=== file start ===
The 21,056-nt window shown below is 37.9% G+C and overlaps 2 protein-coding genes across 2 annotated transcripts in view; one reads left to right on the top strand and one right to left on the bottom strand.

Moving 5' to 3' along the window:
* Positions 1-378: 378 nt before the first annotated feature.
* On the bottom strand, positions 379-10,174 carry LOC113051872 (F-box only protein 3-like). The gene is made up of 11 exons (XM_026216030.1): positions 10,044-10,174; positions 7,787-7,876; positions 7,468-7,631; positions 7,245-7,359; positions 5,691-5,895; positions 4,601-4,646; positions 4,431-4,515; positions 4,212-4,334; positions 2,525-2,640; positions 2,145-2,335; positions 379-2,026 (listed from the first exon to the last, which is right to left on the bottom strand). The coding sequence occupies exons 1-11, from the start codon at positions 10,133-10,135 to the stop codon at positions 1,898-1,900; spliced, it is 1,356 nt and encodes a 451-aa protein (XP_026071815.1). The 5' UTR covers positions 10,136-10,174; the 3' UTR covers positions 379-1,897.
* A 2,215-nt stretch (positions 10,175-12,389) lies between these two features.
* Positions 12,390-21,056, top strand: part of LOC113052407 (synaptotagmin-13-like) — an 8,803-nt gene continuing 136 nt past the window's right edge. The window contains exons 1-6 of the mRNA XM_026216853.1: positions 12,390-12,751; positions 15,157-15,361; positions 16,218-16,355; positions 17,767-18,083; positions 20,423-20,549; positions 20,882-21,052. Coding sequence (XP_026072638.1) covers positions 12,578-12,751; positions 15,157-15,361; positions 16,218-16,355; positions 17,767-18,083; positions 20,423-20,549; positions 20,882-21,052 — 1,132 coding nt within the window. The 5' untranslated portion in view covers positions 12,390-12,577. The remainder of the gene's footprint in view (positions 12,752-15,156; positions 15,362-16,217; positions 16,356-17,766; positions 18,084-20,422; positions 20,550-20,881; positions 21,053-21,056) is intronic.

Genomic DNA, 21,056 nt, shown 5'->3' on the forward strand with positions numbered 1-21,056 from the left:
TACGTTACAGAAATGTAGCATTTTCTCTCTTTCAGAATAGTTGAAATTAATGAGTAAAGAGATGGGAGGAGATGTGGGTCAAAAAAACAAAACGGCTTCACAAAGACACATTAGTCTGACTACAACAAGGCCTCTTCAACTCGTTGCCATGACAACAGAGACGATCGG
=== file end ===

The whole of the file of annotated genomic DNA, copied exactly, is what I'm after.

The 21,056-nt window shown below is 37.9% G+C and overlaps 2 protein-coding genes across 2 annotated transcripts in view; one reads left to right on the top strand and one right to left on the bottom strand.

Moving 5' to 3' along the window:
* Positions 1-378: 378 nt before the first annotated feature.
* On the bottom strand, positions 379-10,174 carry LOC113051872 (F-box only protein 3-like). The gene is made up of 11 exons (XM_026216030.1): positions 10,044-10,174; positions 7,787-7,876; positions 7,468-7,631; positions 7,245-7,359; positions 5,691-5,895; positions 4,601-4,646; positions 4,431-4,515; positions 4,212-4,334; positions 2,525-2,640; positions 2,145-2,335; positions 379-2,026 (listed from the first exon to the last, which is right to left on the bottom strand). The coding sequence occupies exons 1-11, from the start codon at positions 10,133-10,135 to the stop codon at positions 1,898-1,900; spliced, it is 1,356 nt and encodes a 451-aa protein (XP_026071815.1). The 5' UTR covers positions 10,136-10,174; the 3' UTR covers positions 379-1,897.
* A 2,215-nt stretch (positions 10,175-12,389) lies between these two features.
* Positions 12,390-21,056, top strand: part of LOC113052407 (synaptotagmin-13-like) — an 8,803-nt gene continuing 136 nt past the window's right edge. The window contains exons 1-6 of the mRNA XM_026216853.1: positions 12,390-12,751; positions 15,157-15,361; positions 16,218-16,355; positions 17,767-18,083; positions 20,423-20,549; positions 20,882-21,052. Coding sequence (XP_026072638.1) covers positions 12,578-12,751; positions 15,157-15,361; positions 16,218-16,355; positions 17,767-18,083; positions 20,423-20,549; positions 20,882-21,052 — 1,132 coding nt within the window. The 5' untranslated portion in view covers positions 12,390-12,577. The remainder of the gene's footprint in view (positions 12,752-15,156; positions 15,362-16,217; positions 16,356-17,766; positions 18,084-20,422; positions 20,550-20,881; positions 21,053-21,056) is intronic.

Genomic DNA, 21,056 nt, shown 5'->3' on the forward strand with positions numbered 1-21,056 from the left:
TACGTTACAGAAATGTAGCATTTTCTCTCTTTCAGAATAGTTGAAATTAATGAGTAAAGAGATGGGAGGAGATGTGGGTCAAAAAAACAAAACGGCTTCACAAAGACACATTAGTCTGACTACAACAAGGCCTCTTCAACTCGTTGCCATGACAACAGAGACGATCGG